No Really, No One is Taking This Obesity Problem Seriously

Having written about our apparent ignorance of the “obesity epidemic” on Friday, another little gem popped up on stuff.co.nz earlier today.  Written by Dara-Lynn Weiss, she explains why she decided her daughter needed to go on a diet, and how she policed that diet.

She’d decided that 42kgs (about 96.2 pounds) was to heavy for her eight-year-old daughter, and, apparently, so did her daughter’s doctor.  Queue calorie counting over every single item of food that was to enter the child’s mouth.  Including while at a birthday party.  This method of dieting always means certain foods become forbidden, unless you don’t want to eat anything else for the rest of the day/week.  And, as often happens, once something becomes forbidden, it becomes relatively high on the ‘must have’ list.  Inevitably, this leads to arguments between mother and daughter, in public, which Dara-Lynn even admits were embarrassing.

Over the course of this diet, the daughter weighs in at 35kgs (about 77 pounds).  Dara-Lynn sees this as mission accomplished, that weight was their goal after all.  Nothing is mentioned with regards to how quickly this weight was lost.

Let’s take a look at how the daughter feels at the end of this:

When our appointment ended, Bea got dressed and we stepped outside of the office. I looked at her, beaming expectantly as we walked down the street. But she said nothing.

“How do you feel about all the weight you lost?” I asked her when we got home.

“Good,” she said, blandly.

“Do you like the way you look now?” I asked.

“Yes,” she said, definitively.

“Do you feel different?”

“No. That’s still me,” she said. “I’m not a different person just because I lost seven kilograms.”

She went on. “I’m not comfortable with saying, ‘Oh, yeah, I’ve changed everything and everything’s going to be perfect for the rest of humanity,’ ” she said. “I’ve changed half of the way, but not fixed my entire life. Because that isn’t true. Who can fix their entire life when they’re eight?”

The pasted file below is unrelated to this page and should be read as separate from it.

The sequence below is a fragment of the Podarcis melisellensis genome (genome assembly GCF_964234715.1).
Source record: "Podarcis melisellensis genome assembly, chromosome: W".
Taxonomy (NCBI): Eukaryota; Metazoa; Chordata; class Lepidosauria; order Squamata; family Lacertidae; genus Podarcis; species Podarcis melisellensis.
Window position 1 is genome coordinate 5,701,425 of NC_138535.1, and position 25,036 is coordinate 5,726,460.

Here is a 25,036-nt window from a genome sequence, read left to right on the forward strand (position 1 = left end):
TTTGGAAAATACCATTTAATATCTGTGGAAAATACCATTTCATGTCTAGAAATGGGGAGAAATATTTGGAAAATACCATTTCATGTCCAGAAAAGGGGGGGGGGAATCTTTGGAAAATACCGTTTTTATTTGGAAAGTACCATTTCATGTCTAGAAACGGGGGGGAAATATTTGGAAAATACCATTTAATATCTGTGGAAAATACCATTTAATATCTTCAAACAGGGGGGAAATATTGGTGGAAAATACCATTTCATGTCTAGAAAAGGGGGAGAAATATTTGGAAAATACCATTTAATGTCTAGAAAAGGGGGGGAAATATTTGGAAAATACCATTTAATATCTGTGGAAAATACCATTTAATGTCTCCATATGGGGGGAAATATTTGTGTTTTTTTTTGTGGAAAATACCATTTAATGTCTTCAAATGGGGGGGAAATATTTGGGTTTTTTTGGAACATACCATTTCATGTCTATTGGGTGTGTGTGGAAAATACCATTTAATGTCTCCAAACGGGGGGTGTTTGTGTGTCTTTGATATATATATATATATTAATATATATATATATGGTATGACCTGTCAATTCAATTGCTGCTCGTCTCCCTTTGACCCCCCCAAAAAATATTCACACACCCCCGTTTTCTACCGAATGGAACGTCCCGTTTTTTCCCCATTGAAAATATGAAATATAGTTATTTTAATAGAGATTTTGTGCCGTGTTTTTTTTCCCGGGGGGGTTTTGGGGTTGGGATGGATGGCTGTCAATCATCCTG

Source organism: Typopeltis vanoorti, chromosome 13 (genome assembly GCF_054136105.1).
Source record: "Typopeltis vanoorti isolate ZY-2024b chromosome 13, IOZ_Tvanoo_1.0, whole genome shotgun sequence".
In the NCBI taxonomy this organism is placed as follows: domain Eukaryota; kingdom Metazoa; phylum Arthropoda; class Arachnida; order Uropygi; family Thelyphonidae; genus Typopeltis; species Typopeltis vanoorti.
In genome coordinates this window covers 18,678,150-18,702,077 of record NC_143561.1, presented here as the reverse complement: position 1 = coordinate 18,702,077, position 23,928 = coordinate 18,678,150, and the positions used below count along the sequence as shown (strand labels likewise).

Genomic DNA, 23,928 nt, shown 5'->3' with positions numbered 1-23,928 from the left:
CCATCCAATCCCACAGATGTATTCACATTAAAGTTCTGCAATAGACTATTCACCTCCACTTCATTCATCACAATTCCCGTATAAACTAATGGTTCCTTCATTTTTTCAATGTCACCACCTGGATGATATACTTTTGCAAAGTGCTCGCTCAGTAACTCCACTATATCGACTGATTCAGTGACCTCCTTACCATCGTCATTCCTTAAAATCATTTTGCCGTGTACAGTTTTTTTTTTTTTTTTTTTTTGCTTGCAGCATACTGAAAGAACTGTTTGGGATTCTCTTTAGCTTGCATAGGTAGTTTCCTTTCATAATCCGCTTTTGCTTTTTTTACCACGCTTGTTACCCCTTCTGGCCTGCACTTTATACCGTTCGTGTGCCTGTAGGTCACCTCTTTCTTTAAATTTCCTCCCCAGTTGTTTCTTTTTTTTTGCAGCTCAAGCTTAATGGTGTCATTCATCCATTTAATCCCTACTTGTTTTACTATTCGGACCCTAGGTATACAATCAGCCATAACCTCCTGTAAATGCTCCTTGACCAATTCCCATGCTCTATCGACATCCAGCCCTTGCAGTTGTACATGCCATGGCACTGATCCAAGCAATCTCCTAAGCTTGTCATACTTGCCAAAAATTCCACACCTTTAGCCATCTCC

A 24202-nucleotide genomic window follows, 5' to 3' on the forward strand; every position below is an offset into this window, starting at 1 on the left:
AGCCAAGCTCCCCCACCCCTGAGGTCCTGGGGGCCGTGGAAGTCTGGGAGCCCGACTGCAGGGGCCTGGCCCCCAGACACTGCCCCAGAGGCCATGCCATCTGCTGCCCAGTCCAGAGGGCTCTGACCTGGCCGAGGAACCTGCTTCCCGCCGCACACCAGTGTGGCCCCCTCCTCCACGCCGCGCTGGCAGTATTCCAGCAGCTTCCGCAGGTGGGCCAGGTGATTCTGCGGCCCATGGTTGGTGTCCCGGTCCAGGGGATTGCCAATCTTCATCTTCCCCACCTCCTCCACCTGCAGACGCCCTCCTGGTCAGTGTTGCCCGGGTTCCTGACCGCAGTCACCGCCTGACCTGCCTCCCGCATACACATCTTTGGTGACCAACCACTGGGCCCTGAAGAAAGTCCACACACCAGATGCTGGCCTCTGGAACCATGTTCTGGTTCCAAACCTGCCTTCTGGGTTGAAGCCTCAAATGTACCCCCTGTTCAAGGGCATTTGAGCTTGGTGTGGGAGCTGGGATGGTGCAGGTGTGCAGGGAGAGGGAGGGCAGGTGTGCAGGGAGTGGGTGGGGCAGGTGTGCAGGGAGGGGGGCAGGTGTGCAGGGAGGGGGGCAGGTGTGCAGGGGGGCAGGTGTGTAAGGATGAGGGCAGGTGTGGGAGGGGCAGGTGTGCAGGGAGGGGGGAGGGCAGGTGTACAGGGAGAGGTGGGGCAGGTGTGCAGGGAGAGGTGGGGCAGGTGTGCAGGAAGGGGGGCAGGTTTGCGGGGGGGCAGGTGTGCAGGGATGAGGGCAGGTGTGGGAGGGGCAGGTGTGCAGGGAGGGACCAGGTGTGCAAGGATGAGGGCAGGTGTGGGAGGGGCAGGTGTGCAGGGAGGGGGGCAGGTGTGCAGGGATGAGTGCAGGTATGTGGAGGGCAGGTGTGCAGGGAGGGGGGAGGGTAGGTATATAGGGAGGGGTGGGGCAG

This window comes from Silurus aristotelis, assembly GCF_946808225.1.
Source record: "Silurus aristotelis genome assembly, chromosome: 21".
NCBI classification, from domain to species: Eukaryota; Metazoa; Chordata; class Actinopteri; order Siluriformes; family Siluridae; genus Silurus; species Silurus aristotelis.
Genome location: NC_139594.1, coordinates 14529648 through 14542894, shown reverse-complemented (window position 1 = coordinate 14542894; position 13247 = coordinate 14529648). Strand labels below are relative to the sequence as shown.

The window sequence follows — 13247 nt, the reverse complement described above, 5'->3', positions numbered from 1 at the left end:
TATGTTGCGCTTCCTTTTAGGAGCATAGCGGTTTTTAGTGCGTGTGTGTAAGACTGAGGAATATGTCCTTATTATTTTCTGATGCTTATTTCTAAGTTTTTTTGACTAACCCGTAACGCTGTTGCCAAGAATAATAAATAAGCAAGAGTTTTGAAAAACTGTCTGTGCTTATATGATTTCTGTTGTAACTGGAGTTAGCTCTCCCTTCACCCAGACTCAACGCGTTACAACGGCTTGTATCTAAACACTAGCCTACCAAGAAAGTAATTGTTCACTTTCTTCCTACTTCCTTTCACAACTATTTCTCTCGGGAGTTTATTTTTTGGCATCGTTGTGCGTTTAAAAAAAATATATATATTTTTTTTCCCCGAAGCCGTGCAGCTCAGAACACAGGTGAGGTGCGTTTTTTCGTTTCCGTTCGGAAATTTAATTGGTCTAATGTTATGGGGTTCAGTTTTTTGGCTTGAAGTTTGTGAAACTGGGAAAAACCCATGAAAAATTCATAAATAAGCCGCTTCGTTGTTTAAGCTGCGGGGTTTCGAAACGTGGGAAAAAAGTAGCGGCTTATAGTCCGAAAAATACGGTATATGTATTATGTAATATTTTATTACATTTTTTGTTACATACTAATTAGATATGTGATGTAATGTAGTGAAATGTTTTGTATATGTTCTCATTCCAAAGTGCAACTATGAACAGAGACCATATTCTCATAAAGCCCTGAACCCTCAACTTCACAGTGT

“Well, no, of course you haven’t changed your whole life. But you’re not overweight anymore. You did fix that. That part of you is in the past.”

Her body tensed in my arms. She began to tear up. “Just because it’s in the past doesn’t mean it didn’t happen,” she said.

After sharing this revelation from her daughter, Dara-Lynn goes on to say:

I had believed that I could set Bea on a different track, that I could “cure” her of being overweight by changing her eating habits before her self-image dimmed so much that she came to think of herself as a fat person. But I was too late. Or maybe it was never possible. She had indeed changed her body and her lifestyle, but the metamorphosis was bittersweet, because it had cost her some of the innocence of her childhood.

(Emphasis mine.)  Because thinking of yourself as a fat person is obviously the most terrible thing that can ever happen to you.  This kind of thinking on her part is confirmed by an earlier statement:

…  Was admitting to being overweight any more humiliating (or obvious) than just being overweight? Wasn’t it less embarrassing to acknowledge it and let people know you were aware of the problem and doing something about it?

As a fat person myself, I just don’t understand how I can continue to live with myself each day.

Dara-Lynn also divulges that she also had/has issues with her own weight and self-image:

My MO has always been two-pronged: cover up my flaws as best I can, then lay them out on the table for discussion to expose my insecurity pre-emptively. Throughout all the years that I’ve battled with my weight, even as I sought to hide my body under layers of obfuscating clothing, I fessed up about my feelings to others. I was the girl you could overhear groaning, “Ugh, I am so fat,” as I patted my distended belly. If I had an obvious pimple on my face, I would attack it with concealer, then find a way to work it into conversation, just so everyone knew that I knew that they noticed it, and they shouldn’t feel awkward about it.

Let’s have a look at some of the numbers here:

  • The mean average height of an eight year old girl is 125cm (about 4’2). Source.
  • Starting weight of 96.2 pounds.  This equals a BMI of 21.7.  Normal weight is 18.5 to 24.9. Source.
  • End weight of 77 pounds.  This is a BMI of 26.  The overweight range is from 25 to 29.9. Source as above.
  • As much as I hate using BMI to measure anything, the range for being obese doesn’t start until you are at least 30.  This doesn’t stop Dara-Lynn from throwing the word obese around willy-nilly when describe her daughter’s weight.

Great work, Dara-Lynn!  You have successfully pushed your own weight and body image issues onto your impressionable eight year old daughter and taken away some of her innocence.

H/T @ColeyTangerina

———————————————————–

If you’re reading this anywhere but That Girl, Fae or a feed reader without attribution, it has been STOLEN! Who knew that my stuff was that good? ~ Fae

Creative Commons License
That Girl, Fae by R Simpson-Large aka Fae Teardrop is licensed under a Creative Commons Attribution-NonCommercial-ShareAlike 3.0 New Zealand License.